The team’s support from the Civil Service will be led by Natalie Black who will be a Deputy Director. A former Fulbright scholar at the Kennedy School of Government, Black has experience working for PA Consulting London 2012, where she worked on resilience and security, and in the Cabinet Office.
Alex Burghart, Policy Unit lead on social justice
Burghart is the former Head of Policy at the social justice focused think tank, the Centre for Social Justice where he worked closely with Fiona Hill when she led the think tank’s work on modern slavery. More recently he has been the Head of Strategy for the Children’s Commissioner.
His role in the policy unit is to lead the work on social justice.
Neil O’Brien, Policy Unit lead on northern powerhouse and industrial strategy
Neil O’Brien has had a long term focus on the need to deliver growth across the UK. Born and brought up in Huddersfield, he took a first in Politics, Philosophy and Economics, at Christ Church, Oxford.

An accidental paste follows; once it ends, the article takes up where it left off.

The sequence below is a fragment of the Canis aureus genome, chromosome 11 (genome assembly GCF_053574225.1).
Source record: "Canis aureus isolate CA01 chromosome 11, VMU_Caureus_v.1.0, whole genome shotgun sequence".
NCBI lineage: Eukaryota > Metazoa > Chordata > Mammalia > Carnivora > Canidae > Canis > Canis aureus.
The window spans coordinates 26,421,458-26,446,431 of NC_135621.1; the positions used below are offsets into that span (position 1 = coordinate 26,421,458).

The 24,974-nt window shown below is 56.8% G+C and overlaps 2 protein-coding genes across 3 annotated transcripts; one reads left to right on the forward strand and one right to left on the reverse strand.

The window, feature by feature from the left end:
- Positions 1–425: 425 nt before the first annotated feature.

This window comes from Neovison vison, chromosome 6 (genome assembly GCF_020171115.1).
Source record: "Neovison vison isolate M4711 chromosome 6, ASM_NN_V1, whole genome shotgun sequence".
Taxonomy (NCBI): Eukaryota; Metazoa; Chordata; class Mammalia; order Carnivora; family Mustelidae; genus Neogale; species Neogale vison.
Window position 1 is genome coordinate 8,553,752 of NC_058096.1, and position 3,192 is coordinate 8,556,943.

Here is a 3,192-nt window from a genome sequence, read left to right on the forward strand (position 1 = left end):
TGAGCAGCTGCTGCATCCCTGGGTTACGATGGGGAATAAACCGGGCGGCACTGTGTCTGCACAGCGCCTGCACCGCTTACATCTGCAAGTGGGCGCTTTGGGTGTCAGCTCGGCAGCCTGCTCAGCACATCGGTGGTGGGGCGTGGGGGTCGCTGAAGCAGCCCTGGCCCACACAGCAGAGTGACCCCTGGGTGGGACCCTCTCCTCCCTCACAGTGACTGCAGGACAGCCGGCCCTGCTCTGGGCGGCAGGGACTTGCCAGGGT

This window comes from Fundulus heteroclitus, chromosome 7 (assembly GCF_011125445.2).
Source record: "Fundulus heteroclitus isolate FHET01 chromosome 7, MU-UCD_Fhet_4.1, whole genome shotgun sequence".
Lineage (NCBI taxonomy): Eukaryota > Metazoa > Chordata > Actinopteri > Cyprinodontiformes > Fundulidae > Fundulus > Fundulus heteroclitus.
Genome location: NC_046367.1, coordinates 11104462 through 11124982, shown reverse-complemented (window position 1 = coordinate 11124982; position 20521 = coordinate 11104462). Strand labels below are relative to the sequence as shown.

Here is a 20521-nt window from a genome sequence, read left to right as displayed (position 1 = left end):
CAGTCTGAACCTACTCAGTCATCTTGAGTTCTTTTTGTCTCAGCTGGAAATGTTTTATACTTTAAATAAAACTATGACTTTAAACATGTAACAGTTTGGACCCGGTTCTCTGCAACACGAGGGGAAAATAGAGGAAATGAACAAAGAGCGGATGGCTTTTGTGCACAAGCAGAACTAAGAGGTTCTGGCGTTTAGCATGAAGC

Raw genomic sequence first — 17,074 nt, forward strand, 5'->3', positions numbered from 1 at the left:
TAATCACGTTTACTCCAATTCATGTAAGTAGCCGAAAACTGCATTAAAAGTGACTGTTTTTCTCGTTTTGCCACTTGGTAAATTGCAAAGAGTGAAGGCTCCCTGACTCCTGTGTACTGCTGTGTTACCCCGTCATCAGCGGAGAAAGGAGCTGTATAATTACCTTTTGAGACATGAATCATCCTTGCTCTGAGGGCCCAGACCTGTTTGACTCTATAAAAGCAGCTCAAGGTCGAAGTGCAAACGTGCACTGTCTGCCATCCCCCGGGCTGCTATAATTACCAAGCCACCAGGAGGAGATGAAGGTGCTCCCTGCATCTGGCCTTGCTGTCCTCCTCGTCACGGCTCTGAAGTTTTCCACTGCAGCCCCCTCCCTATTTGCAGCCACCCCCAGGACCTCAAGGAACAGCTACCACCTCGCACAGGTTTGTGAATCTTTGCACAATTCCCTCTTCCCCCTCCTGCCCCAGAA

He worked for the think tanks Open Europe and Policy Exchange. He was at Policy Exchange for five years where he led their work on economics. His publication Northern Lights which looked at the Conservative Party’s weakness in the North of England and its major cities was very influential on David Cameron and George Osborne’s focus on devolution.
Osborne brought him into the Treasury to focus on regional growth and devolution, and his role in Downing Street is to oversee the development of the Government’s regional growth agenda and the development of their approach to industrial strategy.
Denzil Davidson OBE, EU adviser
Davidson is another Conservative Research Department alumnus who started working for the party in the early 2000s.